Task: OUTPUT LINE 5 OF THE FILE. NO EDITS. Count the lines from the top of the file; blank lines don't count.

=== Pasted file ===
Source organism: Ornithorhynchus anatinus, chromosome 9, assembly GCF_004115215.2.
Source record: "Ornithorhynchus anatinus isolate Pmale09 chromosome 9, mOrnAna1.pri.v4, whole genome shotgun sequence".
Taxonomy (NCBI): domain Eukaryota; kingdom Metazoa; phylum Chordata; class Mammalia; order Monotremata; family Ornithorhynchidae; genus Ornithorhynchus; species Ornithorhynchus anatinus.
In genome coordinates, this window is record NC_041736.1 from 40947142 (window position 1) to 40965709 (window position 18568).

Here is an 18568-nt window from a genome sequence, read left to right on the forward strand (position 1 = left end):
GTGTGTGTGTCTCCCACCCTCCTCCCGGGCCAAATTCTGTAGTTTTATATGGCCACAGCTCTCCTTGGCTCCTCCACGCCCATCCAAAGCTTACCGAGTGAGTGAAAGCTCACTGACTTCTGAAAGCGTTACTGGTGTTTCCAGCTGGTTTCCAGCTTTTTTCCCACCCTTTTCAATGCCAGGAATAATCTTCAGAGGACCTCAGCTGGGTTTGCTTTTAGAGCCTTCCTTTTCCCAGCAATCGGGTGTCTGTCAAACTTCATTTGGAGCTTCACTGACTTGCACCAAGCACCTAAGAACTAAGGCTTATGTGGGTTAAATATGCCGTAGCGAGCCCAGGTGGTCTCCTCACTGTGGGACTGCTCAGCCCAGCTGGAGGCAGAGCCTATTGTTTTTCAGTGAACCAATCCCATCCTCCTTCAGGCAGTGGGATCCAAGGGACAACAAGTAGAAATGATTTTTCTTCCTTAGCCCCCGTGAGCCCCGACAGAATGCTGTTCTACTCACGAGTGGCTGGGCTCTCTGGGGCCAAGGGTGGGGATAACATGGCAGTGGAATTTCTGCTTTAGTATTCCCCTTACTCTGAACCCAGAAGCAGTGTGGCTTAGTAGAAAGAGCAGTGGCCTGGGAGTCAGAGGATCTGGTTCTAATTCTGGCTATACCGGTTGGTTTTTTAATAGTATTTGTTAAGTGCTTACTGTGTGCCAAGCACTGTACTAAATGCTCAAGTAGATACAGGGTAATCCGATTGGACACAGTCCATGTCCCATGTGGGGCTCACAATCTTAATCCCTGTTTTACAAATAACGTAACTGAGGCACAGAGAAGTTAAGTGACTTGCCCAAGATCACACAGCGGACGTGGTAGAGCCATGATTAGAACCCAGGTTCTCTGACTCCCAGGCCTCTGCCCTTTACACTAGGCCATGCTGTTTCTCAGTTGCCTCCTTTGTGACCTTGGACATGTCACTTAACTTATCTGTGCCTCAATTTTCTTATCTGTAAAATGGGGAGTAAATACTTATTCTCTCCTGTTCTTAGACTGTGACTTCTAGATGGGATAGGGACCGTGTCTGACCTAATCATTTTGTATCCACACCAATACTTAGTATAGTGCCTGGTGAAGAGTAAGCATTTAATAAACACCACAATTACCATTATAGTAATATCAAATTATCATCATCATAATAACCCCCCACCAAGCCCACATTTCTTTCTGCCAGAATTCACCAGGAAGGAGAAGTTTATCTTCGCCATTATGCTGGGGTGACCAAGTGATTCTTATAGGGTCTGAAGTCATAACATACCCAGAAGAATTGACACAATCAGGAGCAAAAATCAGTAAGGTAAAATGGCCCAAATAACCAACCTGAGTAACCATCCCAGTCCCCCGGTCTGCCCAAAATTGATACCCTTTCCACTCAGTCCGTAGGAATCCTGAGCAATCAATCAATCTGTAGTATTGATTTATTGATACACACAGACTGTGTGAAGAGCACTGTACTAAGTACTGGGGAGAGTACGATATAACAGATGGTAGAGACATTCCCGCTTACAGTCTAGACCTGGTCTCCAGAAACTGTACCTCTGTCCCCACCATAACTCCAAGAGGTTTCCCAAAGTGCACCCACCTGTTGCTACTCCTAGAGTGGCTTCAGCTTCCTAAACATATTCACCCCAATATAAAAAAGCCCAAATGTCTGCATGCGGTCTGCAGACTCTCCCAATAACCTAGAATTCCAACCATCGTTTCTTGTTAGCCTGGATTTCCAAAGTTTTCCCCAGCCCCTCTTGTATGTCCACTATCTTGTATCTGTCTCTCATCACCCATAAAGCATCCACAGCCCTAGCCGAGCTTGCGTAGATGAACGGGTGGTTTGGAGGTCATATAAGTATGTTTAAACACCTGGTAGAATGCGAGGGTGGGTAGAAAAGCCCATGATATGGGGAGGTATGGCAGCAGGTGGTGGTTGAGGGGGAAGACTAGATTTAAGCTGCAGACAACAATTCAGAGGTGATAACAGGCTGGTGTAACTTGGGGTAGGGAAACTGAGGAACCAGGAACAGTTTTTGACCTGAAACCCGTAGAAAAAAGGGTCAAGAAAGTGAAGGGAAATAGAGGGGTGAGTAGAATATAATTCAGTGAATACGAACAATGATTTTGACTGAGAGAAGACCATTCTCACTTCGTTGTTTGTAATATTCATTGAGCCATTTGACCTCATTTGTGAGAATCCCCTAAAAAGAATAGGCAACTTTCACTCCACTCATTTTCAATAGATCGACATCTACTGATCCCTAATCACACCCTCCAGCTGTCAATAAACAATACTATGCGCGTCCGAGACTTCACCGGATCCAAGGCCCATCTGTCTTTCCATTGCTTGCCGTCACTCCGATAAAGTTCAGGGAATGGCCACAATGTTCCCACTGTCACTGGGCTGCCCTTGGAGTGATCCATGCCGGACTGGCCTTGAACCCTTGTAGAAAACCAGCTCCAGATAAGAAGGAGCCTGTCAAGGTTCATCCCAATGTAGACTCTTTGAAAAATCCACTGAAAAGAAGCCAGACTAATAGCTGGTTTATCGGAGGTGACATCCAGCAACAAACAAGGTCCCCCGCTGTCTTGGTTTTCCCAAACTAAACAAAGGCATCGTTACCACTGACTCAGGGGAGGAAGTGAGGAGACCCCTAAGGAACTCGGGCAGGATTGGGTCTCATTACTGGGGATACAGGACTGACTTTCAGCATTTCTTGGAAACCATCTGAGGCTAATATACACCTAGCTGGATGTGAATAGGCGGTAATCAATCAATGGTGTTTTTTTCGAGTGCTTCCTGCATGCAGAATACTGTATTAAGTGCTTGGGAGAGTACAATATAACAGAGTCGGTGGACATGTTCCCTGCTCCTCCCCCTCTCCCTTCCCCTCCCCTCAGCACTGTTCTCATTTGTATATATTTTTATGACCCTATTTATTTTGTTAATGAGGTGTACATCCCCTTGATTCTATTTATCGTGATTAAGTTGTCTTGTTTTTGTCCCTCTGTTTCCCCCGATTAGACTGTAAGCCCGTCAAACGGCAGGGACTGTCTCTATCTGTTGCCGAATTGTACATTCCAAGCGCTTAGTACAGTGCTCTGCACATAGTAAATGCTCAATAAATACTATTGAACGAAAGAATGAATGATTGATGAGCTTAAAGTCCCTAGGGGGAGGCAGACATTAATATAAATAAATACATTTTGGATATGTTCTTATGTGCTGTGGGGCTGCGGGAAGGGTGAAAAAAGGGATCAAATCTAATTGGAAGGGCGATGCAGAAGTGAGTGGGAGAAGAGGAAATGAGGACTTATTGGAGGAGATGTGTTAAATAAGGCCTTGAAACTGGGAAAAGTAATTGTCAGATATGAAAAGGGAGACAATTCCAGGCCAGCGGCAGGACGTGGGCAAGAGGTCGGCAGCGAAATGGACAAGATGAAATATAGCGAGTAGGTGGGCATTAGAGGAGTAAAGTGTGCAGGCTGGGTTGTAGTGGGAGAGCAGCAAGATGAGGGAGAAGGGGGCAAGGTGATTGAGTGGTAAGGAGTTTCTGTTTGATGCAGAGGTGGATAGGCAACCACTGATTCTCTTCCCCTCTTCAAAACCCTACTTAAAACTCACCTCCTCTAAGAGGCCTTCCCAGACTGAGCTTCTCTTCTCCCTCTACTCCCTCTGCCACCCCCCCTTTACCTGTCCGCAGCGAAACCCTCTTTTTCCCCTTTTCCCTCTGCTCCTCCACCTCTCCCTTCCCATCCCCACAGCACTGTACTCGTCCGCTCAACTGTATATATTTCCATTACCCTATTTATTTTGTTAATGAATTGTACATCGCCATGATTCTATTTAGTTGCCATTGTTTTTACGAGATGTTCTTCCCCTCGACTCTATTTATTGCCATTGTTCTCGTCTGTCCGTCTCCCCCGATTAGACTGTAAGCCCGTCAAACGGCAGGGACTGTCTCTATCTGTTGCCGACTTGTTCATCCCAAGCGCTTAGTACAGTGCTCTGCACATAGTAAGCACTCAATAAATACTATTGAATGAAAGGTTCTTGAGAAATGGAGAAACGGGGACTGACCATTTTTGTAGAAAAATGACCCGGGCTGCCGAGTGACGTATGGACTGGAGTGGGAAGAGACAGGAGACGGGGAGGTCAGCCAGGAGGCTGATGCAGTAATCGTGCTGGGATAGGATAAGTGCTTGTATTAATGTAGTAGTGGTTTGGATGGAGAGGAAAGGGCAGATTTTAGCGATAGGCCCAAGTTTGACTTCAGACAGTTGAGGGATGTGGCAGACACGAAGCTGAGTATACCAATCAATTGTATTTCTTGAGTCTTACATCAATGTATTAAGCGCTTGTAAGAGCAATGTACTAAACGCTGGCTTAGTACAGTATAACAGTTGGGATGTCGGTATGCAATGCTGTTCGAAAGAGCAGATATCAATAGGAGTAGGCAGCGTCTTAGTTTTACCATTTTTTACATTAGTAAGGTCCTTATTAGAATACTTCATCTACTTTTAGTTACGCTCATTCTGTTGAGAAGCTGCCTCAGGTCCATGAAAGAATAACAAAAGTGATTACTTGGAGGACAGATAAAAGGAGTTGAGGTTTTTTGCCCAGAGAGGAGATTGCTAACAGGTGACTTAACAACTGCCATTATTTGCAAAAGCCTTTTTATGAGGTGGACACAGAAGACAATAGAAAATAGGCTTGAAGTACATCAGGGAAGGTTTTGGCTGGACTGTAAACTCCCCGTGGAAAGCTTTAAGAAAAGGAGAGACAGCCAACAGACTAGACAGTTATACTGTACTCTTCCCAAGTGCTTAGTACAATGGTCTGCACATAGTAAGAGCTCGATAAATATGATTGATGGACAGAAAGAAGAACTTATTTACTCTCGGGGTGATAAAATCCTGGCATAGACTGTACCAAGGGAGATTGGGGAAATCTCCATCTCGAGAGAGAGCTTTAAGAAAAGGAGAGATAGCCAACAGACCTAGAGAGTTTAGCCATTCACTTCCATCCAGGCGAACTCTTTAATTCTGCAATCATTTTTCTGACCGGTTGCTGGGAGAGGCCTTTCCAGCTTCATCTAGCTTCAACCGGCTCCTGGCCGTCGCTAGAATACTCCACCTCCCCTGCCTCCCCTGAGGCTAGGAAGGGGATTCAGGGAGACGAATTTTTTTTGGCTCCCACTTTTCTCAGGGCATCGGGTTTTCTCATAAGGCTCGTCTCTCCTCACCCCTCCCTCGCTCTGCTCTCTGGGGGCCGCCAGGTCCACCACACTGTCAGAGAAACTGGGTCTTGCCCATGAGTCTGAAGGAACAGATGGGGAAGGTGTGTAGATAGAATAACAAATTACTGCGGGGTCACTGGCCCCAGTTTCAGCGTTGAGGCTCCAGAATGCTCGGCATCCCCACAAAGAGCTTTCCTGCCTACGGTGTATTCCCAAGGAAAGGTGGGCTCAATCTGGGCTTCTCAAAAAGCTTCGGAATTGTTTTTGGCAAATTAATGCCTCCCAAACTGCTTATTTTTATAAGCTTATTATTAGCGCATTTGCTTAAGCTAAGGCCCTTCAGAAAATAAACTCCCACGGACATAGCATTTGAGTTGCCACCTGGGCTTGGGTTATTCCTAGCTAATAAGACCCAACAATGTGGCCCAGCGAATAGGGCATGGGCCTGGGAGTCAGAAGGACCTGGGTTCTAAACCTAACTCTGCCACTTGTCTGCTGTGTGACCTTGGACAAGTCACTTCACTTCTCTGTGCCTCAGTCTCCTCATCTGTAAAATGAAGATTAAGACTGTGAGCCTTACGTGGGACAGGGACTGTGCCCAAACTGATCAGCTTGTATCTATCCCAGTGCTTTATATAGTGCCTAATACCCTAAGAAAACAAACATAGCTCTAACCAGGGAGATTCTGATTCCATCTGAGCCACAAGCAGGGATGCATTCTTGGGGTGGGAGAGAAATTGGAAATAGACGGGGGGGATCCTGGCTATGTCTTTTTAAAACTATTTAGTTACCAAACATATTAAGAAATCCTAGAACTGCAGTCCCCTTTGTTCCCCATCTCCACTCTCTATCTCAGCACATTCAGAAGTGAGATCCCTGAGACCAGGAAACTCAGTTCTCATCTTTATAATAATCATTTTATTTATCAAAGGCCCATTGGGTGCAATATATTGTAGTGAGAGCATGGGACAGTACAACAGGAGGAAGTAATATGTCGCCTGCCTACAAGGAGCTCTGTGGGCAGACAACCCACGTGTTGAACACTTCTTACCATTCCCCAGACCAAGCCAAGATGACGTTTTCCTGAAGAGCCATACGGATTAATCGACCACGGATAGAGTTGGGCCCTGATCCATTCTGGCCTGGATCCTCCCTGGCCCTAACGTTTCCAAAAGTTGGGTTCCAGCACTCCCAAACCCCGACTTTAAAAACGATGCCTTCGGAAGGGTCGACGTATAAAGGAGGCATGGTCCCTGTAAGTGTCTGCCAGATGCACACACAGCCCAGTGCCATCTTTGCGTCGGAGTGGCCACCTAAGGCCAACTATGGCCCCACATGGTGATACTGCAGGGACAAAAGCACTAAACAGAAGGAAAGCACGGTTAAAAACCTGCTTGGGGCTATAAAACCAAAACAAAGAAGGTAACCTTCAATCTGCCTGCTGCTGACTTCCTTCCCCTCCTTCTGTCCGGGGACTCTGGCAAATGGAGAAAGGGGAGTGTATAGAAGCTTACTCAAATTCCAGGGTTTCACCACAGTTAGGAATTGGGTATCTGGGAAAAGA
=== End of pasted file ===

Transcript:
Here is an 18568-nt window from a genome sequence, read left to right on the forward strand (position 1 = left end):